In the Numbers

Dad’s breath grew erratic and ragged. He drew one last, long burst of air and pushed it out, exhausted and spent. That was it.
Dad was gone.
This gentle, wry man—the one who showed me the numbers running throughout our entire lives—was gone.
From him, I learned that numbers are everywhere, pulling order out of chaos. Say, for example, the geospatial trajectory of a BB shot through the air by a malicious brother.
Numbers were in the kitchen when I asked Dad a cooking question, like how many cups were in a gallon. “Pint’s a pound, world around,” he’d respond, matter-of-factly. Beneath those words, layers of equations and calculations would produce the answer I needed (16).
Numbers were with me even when Dad wasn’t. In gym class, I mentally graphed my deceleration as that Presidential Fitness mile wore on—an exponential curve with speed along the y-axis and time over the x-axis.
In second grade, I caught hell for using the top of my desk to track the ratio of times the teacher called on girls versus boys. Sitting at that desk over recess, scrubbing away the carefully penciled charts and graphs, remains a vivid childhood memory.
The moment after Dad took his last breath, his empty shell lying on the bed, the numbers were silent. No equation could graph our pain.
I grappled behind me for something, anything solid, and found Charles. I turned into him, buried my face on his shoulder and sobbed as he held me tightly.
My Charles. He was there with my family that whole horrible week. He took shifts like the rest of us, staying up with Dad, plying him with morphine. He ran errands, made phone calls, smoothed ruffled feathers. He stroked my back and held my hand.
In the days following Dad’s death, Charles was there. He pooled music for my dad’s wake and funeral. He brokered peace between brothers at the funeral home. He made sure my mother ate, helped hustle her out of the house when she would have lingered indeterminately, and corralled all the paperwork needed for the business of death.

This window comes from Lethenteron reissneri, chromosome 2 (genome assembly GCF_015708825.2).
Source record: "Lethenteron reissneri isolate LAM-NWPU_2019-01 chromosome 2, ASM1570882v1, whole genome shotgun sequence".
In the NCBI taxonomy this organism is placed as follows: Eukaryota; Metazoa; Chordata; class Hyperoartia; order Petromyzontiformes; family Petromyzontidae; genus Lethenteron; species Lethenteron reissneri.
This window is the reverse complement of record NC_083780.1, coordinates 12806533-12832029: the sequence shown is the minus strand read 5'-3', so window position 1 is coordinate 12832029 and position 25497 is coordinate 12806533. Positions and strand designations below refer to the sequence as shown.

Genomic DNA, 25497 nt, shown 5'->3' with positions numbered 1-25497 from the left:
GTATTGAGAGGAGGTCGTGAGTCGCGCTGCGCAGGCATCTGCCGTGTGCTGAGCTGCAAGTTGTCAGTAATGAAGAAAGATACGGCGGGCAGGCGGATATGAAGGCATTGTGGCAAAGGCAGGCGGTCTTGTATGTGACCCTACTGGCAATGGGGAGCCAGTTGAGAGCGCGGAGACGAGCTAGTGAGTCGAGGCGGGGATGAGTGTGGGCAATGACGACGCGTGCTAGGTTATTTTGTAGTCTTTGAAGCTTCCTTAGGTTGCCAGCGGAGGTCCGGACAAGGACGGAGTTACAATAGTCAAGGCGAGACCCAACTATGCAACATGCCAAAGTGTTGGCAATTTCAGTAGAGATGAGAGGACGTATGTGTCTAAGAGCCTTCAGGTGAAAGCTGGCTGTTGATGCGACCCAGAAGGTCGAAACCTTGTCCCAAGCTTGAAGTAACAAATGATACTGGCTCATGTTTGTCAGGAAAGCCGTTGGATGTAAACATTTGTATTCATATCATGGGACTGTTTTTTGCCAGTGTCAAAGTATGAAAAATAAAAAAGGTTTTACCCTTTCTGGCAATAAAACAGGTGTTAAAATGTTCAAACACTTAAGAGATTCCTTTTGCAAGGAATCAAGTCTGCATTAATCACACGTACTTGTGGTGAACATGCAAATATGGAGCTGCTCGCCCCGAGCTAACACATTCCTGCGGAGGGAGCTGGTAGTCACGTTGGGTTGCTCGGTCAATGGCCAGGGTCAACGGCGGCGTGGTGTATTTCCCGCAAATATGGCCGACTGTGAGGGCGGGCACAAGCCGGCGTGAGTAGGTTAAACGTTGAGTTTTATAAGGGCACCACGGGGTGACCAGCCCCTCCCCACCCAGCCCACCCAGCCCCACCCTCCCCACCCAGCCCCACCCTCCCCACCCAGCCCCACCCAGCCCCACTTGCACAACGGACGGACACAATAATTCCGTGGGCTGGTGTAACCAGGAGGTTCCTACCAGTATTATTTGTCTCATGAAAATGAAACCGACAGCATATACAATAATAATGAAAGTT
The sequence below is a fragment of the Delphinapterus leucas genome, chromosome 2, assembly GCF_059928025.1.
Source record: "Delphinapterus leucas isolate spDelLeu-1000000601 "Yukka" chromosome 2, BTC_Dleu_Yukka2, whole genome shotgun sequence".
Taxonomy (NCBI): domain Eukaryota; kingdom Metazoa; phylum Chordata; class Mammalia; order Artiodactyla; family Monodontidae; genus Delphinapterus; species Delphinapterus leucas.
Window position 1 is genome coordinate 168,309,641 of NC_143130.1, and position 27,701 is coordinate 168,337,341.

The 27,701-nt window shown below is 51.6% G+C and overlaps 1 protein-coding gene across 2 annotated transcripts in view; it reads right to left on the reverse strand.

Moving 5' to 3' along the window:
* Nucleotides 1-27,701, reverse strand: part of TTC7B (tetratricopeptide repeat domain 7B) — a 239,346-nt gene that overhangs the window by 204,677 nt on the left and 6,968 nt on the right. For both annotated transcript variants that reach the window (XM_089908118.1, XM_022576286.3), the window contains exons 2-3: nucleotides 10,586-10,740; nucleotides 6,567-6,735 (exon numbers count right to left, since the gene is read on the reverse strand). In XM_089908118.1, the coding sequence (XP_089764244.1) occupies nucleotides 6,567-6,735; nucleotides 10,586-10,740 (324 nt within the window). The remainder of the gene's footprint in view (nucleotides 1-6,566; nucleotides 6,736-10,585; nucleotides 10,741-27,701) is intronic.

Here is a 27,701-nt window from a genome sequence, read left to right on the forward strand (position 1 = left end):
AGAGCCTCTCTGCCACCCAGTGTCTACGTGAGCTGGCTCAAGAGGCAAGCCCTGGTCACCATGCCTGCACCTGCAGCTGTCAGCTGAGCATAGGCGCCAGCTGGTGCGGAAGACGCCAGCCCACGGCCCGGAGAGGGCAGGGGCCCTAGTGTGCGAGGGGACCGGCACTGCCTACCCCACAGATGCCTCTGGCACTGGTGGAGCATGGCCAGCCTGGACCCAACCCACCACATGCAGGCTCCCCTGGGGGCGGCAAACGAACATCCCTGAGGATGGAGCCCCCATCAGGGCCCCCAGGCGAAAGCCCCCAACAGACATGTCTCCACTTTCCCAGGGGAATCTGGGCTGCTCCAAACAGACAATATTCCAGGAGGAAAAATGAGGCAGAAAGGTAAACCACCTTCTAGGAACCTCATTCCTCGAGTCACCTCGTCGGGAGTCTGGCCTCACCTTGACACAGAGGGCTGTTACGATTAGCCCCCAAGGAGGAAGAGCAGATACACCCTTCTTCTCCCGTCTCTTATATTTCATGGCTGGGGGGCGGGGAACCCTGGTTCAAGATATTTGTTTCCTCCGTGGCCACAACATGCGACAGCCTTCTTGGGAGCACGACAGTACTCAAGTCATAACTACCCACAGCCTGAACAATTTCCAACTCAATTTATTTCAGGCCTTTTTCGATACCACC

On the day of the funeral, we sat in a straight line in the front pew of the church—all fixed points in a cruel equation of life balanced with loss.
Charles pulled the eulogy he wrote from the pocket of his suit jacket and walked up to the stage. Numbly, I sat, holding my mother’s hand. Charles began talking about the strong and quiet man my father was. Suddenly, we heard a catch in his voice.
Then, a sob.
Two weeks of attending to our grief, and my husband had forgotten about his own. All that time, he was anything and everything my family needed. He did it all without fanfare, blending into the background of grief. But his pent-up emotion would no longer be set aside.
Suddenly, the numbers snapped into focus. I could see a graph for how I’d loved my husband (y-axis) over time (x-axis). Far from a straight line, the points on this graph jumped around, snuck up on me, surprised me. This moment in time soared above the rest, as Charles grieved for my father and I saw my husband for the man he was—for me, for all of us.
Charles was still crying. Everyone sat, silent and waiting.
I jumped out of my seat and onto the stage. I hugged my husband, took his hand, and looked down at his notes. I began to read, “For Dad, God was in the numbers.”


               

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Lost and Found

I walk through the park in the center of town as a fine rain begins to fall. There’s no umbrella in my hand, but I don’t mind getting wet. As the drops grow in size, I turn my face upwards to greet them. Lamp posts throw light behind the rain, illuminating it in turns and degrees.